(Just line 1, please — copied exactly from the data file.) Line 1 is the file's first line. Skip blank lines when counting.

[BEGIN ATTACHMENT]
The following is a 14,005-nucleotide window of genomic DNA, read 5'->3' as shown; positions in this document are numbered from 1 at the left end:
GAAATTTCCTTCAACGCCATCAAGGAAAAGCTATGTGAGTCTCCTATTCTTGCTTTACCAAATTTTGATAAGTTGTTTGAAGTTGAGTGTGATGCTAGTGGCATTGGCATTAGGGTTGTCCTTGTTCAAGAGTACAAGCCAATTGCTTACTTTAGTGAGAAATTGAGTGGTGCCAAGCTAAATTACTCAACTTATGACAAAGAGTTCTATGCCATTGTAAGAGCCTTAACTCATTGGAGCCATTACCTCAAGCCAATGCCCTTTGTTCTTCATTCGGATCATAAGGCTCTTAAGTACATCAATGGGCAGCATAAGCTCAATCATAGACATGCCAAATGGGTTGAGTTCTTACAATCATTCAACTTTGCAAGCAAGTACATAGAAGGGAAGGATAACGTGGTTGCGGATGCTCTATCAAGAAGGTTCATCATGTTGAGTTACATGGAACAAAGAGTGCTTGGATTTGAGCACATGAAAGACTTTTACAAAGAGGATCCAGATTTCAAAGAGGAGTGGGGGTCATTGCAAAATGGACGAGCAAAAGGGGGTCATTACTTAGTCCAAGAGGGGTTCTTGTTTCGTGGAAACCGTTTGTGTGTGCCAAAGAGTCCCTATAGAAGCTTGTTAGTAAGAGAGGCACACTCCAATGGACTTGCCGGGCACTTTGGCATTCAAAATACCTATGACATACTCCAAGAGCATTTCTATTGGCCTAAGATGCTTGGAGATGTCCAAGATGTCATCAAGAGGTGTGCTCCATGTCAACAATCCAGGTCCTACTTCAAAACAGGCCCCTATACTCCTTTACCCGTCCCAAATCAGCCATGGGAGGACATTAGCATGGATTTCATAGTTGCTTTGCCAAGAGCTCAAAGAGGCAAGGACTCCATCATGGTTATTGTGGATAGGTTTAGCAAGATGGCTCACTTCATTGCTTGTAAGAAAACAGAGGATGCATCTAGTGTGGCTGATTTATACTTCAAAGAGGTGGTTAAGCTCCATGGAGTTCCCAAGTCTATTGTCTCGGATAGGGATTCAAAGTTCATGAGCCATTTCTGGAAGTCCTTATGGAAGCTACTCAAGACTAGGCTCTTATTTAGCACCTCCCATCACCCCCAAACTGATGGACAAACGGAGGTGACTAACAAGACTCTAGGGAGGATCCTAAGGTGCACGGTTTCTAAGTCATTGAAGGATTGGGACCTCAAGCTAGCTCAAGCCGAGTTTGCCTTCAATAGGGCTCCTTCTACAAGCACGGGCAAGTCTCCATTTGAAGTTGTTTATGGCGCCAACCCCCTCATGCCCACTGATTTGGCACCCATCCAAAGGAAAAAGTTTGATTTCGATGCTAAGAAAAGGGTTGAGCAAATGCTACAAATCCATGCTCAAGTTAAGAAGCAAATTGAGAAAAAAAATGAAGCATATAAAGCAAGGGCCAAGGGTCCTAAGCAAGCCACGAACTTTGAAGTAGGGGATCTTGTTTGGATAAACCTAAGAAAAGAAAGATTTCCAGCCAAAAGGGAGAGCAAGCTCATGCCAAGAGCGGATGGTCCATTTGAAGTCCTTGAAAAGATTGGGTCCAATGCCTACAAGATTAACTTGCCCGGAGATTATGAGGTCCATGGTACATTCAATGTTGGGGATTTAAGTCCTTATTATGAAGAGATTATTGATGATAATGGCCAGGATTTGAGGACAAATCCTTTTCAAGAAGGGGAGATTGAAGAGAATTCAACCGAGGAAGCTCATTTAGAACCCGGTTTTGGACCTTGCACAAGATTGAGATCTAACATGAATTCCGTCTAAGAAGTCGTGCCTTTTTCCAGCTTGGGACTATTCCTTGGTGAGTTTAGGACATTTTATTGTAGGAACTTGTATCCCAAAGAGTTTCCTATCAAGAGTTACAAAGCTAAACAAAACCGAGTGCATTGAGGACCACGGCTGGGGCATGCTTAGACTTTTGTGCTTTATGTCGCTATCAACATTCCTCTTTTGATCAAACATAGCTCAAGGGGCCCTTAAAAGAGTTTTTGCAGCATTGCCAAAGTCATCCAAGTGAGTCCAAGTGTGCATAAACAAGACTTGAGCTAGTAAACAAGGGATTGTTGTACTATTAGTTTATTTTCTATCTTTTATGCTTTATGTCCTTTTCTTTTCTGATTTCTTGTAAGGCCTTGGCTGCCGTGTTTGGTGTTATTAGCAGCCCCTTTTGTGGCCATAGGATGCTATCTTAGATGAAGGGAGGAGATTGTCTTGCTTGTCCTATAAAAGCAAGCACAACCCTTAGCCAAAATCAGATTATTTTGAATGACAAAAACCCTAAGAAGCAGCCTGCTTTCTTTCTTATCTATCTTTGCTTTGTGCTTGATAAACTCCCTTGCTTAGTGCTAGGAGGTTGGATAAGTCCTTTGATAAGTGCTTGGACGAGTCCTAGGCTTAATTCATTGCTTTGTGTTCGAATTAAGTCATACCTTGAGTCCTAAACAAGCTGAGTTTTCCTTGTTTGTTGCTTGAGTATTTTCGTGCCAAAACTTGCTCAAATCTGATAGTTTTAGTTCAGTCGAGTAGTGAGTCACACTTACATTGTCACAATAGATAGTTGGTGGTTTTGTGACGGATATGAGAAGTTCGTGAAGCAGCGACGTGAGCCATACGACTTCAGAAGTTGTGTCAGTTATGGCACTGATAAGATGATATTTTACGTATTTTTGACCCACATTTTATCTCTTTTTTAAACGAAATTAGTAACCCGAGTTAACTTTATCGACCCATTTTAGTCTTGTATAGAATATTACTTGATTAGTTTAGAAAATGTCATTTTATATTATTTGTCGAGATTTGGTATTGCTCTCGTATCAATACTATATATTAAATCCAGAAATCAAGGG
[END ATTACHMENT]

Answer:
The following is a 14,005-nucleotide window of genomic DNA, read 5'->3' as shown; positions in this document are numbered from 1 at the left end: